> methodology allows us to do, from and AI perspective.
>
> All the best.
> Seref (who could not keep it brief...)
>
>
>
>
> On Tue, Jun 26, 2018 at 11:31 PM, Bert Verhees <bert.verhees at rosa.nl>
> wrote:
>
>> One short addition, why this discussion, the original point:
>>
>> What about machine learning?
>> Machine learning becomes possible when many daily health related data are
>> available. A machine can, f.e. detect deviations.
>>
>> Why generated archetypes?
>> Every day there are new devices, new ideas about health, we cannot wait
>> for CKM to follow day to day inventions, and some of them only used by
>> minorities. The EHR must be able to create archetypes when needed.
>>
>> Op wo 27 jun. 2018 00:18 schreef Bert Verhees <bert.verhees at rosa.nl>:
>>
>>> Thanks for supporting reactions.
>>>
>>> It is really typical in western medical science that it is very problem
>>> oriented. All EHRs, even unconventional one, even the new thinking, it is
>>> very problem oriented.
>>>
>>> All data are gathered around a problem and in relevance of a problem.
>>> All datastructures are pointing to a problem. Without problem there is no
>>> datarecording.
>>>
>>> It is historically grown like that. Medical data collecting is only done
>>> by clinicians, and only when a patient has a problem, the data around the
>>> problem, the diagnosis, and the treatment, that is important. Data which do
>>> not have a known relevance are not recorded.
>>>
>>> And when the patient has a new problem, the only information available
>>> are the problems in history. Information about lifestyle is unknown. One
>>> can ask the patient, but some patients have a selective memory.
>>>
>>> But in sports this is different. Medical datarecording also happens when
>>> there is no problem, but as daily routine. But now, many people today, also
>>> no-sport people, I wrote before today, measure data many times. Apple
>>> patented a blood pressure device in Applewatch. It is cheap, easy to do.
>>>
>>> It will not take long and people have their own EHR at Google, Amazon,
>>> Microsoft, Walmart or Apple, to record their daily medical data. They maybe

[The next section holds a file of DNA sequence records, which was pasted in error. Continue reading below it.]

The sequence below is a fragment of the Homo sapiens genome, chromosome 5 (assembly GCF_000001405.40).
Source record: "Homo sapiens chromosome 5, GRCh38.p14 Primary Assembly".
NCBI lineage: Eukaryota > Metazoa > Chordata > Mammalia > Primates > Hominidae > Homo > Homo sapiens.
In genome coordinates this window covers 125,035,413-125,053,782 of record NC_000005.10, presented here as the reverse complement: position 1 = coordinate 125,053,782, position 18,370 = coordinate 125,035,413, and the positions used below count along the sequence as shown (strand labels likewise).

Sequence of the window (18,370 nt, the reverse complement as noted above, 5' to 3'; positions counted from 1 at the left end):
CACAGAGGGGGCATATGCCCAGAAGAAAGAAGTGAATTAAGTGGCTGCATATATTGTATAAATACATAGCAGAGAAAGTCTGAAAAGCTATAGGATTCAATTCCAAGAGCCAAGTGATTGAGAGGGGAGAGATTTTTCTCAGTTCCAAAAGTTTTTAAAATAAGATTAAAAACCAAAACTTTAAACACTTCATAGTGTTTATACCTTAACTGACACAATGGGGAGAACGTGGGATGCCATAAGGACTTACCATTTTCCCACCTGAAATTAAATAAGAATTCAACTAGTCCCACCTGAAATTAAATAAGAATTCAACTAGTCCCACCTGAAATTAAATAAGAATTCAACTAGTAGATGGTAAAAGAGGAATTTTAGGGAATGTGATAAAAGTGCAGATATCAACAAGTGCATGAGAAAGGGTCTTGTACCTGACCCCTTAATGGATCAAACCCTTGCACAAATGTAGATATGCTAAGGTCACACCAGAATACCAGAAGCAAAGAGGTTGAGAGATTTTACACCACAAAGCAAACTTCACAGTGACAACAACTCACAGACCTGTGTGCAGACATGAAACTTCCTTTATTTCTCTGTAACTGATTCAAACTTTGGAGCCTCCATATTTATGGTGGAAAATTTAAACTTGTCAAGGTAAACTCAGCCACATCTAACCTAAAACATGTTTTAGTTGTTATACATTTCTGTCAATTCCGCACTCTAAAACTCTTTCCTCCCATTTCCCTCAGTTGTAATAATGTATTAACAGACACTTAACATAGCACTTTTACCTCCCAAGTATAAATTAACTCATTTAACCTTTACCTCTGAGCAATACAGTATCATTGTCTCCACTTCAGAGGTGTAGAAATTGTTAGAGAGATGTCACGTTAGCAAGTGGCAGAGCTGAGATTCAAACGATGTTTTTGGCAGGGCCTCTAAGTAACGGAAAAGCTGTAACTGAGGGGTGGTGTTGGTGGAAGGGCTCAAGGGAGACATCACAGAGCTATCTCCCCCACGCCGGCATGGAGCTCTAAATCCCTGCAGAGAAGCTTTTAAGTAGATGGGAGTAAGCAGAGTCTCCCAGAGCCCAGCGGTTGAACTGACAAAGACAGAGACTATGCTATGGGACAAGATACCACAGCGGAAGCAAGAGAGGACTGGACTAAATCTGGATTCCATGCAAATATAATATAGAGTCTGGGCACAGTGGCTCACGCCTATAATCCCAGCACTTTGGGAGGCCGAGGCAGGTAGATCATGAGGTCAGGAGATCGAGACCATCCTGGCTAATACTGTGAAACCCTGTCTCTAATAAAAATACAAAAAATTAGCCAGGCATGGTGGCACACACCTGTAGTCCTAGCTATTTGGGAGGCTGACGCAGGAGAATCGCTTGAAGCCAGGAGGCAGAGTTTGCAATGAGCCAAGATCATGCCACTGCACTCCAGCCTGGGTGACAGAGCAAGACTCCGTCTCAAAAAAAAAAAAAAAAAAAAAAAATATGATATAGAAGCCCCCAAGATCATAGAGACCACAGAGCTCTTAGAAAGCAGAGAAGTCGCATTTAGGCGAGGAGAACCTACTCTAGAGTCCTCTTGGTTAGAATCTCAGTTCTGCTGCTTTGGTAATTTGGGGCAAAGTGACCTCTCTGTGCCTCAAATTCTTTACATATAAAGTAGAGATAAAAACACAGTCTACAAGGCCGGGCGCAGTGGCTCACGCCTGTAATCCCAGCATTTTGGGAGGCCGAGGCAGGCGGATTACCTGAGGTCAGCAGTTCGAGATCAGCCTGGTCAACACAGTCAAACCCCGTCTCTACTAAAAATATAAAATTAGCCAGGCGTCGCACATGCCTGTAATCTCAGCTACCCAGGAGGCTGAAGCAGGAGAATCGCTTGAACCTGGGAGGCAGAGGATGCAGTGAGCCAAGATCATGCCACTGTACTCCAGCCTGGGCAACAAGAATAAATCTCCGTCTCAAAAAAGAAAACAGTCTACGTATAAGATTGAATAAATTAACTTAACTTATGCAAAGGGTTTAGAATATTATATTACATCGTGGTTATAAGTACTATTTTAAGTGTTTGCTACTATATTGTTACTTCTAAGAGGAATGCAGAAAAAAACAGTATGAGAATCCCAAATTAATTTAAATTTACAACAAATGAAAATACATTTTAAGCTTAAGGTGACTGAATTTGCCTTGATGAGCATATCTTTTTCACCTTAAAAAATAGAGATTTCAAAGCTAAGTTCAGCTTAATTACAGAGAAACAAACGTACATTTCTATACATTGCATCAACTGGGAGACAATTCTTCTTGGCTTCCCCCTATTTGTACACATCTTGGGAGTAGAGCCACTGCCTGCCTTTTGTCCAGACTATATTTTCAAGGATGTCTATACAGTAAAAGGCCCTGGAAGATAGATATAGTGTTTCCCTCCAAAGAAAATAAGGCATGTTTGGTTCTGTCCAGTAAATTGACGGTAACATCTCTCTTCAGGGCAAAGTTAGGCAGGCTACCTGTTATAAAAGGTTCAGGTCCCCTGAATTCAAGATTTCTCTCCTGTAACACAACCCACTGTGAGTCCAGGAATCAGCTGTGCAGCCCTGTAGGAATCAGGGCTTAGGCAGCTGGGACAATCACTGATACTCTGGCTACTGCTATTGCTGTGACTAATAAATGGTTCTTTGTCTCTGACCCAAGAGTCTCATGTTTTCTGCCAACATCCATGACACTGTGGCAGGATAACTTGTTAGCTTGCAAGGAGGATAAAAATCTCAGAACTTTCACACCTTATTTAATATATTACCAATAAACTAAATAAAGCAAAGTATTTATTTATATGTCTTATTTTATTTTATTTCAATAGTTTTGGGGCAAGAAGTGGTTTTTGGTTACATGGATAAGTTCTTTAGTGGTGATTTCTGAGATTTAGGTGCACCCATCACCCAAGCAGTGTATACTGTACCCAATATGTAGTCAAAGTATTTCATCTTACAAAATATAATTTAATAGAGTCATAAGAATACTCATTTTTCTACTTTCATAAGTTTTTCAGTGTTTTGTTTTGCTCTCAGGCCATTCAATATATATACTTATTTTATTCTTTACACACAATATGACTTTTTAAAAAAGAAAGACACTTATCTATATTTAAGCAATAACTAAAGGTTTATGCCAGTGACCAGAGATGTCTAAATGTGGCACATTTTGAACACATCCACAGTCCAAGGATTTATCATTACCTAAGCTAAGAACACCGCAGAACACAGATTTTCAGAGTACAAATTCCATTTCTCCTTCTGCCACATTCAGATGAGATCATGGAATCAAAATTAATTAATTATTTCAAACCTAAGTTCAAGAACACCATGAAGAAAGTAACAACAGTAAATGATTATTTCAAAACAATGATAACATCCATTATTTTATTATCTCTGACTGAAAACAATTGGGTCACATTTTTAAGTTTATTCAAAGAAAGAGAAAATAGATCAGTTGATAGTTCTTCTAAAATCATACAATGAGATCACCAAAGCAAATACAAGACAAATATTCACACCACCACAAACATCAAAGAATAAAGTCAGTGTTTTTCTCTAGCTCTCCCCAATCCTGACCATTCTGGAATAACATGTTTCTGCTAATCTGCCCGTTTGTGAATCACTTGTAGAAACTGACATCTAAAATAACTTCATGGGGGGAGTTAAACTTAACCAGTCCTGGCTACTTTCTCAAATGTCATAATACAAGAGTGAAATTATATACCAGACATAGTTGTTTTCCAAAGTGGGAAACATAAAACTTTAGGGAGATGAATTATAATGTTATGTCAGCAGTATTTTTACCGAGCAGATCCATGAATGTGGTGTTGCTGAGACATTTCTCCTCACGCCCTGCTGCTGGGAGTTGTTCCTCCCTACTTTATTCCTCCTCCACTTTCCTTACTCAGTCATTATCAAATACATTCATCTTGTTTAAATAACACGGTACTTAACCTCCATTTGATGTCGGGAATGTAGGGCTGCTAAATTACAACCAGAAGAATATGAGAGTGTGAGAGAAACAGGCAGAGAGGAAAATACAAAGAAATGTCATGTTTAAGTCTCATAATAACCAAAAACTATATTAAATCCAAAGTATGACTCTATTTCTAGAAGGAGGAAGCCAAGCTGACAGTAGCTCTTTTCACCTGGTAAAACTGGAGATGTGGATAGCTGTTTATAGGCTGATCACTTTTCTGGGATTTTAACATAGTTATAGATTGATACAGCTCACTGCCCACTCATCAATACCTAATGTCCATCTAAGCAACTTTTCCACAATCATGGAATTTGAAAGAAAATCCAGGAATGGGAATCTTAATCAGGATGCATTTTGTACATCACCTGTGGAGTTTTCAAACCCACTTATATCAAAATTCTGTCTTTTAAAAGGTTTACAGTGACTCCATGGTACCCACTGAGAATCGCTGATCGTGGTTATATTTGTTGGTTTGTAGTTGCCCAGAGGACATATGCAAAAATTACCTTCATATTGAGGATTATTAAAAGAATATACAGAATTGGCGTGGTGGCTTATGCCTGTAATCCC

>>> will be able to demand that GP's store their findings in that EHR, so a
>>> more holistic view about the patient will become available, and maybe
>>> insurance companies will reward access to that holistic view.
>>>
>>> We must prepare for that, the face of healthcare will change. Until now
>>> it was problem-care, which we called in Orwellian tradition Newspeak:
>>> healthcare. But it will change to really healthcare. It is something
>>> completely different, and it happens fast.
>>>
>>> I learn also from this, while writing I learn. But I have said it all.
>>> Now it would be nice to discuss how to implement healthcare instead of
>>> problemcare.
>>>
>>> Bert
>>>
>>> Op di 26 jun. 2018 22:18 schreef Karsten Hilbert <
>>> Karsten.Hilbert at gmx.net>:
>>>
>>>> > But the person should be seen as more then a medical complaint, but
>>>> as a
>>>> > complex of conditions and lifestyle.
>>>> > We need generic archetypes which can store machine generated datasets
>>>> to
>>>> > store information about the whole person, instead of only the medical
>>>> > condition which is subject of conversation.
>>>> >
>>>> > I believe I am the only person in this list who thinks like that. But
>>>> > that does not matter.
>>>>
>>>> Actually, any worthwhile GP thinks like that (except we don't say
>>>> things like "datasets" or "generic archetype").
>>>>
>>>> I rather doubt you are alone in this. Even on-list.
>>>>
>>>> Karsten
>>>>
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>>>